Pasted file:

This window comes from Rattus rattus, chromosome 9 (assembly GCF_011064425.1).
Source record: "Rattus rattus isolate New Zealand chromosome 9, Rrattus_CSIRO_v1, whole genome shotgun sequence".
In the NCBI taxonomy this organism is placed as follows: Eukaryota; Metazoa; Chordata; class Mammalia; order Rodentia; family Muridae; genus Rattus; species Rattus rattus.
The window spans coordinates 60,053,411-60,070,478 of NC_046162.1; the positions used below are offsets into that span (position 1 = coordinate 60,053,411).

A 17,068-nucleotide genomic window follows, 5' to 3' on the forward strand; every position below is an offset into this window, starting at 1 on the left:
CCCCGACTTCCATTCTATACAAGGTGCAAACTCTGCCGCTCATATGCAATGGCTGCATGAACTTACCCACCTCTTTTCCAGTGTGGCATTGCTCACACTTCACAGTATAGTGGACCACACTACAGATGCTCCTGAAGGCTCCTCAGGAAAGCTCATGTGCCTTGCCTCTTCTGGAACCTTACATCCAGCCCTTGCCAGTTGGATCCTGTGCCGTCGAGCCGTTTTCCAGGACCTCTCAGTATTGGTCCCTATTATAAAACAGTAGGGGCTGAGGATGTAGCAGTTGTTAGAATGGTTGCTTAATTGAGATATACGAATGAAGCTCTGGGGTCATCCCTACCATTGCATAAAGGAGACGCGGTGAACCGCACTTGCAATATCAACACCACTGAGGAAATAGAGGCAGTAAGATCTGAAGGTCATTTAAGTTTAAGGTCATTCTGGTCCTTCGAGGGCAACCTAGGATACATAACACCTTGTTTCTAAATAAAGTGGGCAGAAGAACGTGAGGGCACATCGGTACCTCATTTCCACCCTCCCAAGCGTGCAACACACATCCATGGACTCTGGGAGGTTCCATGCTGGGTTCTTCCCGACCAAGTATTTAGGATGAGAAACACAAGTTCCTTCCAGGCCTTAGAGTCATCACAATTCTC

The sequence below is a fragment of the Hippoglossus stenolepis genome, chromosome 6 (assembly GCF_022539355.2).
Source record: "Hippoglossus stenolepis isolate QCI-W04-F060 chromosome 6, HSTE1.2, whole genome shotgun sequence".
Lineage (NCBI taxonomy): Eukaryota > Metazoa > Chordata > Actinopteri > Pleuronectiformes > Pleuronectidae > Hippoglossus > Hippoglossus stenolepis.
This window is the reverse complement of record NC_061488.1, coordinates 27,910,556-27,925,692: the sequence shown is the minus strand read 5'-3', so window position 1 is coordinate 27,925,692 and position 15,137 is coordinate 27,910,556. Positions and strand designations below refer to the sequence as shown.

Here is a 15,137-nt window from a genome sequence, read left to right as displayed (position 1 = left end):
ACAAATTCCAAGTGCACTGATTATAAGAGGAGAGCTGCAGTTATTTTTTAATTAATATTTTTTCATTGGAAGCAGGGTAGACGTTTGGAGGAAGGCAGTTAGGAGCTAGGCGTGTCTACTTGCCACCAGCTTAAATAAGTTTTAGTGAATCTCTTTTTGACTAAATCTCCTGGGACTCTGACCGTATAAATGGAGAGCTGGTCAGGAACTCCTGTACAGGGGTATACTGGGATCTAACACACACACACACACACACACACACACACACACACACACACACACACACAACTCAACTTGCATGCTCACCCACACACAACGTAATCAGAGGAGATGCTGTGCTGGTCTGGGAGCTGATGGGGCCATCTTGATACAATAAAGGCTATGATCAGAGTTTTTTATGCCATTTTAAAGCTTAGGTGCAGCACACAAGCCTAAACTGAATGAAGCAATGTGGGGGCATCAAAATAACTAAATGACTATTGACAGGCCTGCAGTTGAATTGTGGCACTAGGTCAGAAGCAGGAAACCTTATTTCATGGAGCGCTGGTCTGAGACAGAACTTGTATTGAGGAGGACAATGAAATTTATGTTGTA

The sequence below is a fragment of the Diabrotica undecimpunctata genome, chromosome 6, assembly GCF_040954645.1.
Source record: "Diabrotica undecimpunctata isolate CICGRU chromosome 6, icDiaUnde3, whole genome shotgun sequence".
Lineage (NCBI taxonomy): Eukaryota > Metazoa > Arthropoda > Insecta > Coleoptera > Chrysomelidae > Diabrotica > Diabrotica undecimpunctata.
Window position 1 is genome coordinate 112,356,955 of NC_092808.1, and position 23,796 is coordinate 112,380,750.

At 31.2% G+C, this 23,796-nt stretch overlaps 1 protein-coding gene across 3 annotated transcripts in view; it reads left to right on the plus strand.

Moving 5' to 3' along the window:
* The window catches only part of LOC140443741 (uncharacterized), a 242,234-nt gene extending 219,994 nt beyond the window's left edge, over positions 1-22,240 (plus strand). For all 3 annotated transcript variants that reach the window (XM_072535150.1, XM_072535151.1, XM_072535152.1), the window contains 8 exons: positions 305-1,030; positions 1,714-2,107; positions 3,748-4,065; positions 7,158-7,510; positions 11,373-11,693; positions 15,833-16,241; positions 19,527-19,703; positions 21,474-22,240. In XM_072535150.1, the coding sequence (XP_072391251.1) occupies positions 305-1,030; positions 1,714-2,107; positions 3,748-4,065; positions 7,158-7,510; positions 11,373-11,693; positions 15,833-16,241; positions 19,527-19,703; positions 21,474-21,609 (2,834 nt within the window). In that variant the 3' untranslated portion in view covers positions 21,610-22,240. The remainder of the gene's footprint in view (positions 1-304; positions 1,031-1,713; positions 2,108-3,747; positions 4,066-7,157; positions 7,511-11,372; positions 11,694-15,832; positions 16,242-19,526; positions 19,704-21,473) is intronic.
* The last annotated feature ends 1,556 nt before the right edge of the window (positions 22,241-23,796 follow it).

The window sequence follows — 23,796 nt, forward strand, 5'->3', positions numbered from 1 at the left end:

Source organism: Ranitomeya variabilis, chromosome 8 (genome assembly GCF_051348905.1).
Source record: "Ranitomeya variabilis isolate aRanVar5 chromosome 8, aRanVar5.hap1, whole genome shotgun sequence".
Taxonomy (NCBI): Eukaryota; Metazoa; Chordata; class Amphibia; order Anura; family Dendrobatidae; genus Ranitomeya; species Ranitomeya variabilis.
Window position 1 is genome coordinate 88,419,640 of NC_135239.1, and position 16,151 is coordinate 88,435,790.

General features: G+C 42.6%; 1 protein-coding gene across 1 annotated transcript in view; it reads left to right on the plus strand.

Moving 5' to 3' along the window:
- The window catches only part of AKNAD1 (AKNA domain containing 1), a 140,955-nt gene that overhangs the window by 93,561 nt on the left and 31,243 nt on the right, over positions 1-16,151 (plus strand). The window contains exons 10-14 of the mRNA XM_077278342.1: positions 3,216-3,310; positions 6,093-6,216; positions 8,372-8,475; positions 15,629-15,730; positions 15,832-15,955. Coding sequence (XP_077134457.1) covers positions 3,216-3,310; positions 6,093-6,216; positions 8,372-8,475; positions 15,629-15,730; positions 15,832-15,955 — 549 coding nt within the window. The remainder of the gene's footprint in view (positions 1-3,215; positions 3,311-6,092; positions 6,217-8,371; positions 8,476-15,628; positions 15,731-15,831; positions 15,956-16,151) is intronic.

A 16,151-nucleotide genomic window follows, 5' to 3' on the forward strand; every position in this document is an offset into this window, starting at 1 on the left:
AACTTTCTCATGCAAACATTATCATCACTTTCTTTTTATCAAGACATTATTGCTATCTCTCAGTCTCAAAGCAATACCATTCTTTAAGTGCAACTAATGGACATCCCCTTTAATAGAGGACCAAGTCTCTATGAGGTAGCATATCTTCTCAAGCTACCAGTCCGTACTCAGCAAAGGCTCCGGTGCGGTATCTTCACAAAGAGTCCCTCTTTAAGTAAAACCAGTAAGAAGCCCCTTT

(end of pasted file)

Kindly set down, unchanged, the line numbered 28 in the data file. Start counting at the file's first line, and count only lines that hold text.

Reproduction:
- The window catches only part of AKNAD1 (AKNA domain containing 1), a 140,955-nt gene that overhangs the window by 93,561 nt on the left and 31,243 nt on the right, over positions 1-16,151 (plus strand). The window contains exons 10-14 of the mRNA XM_077278342.1: positions 3,216-3,310; positions 6,093-6,216; positions 8,372-8,475; positions 15,629-15,730; positions 15,832-15,955. Coding sequence (XP_077134457.1) covers positions 3,216-3,310; positions 6,093-6,216; positions 8,372-8,475; positions 15,629-15,730; positions 15,832-15,955 — 549 coding nt within the window. The remainder of the gene's footprint in view (positions 1-3,215; positions 3,311-6,092; positions 6,217-8,371; positions 8,476-15,628; positions 15,731-15,831; positions 15,956-16,151) is intronic.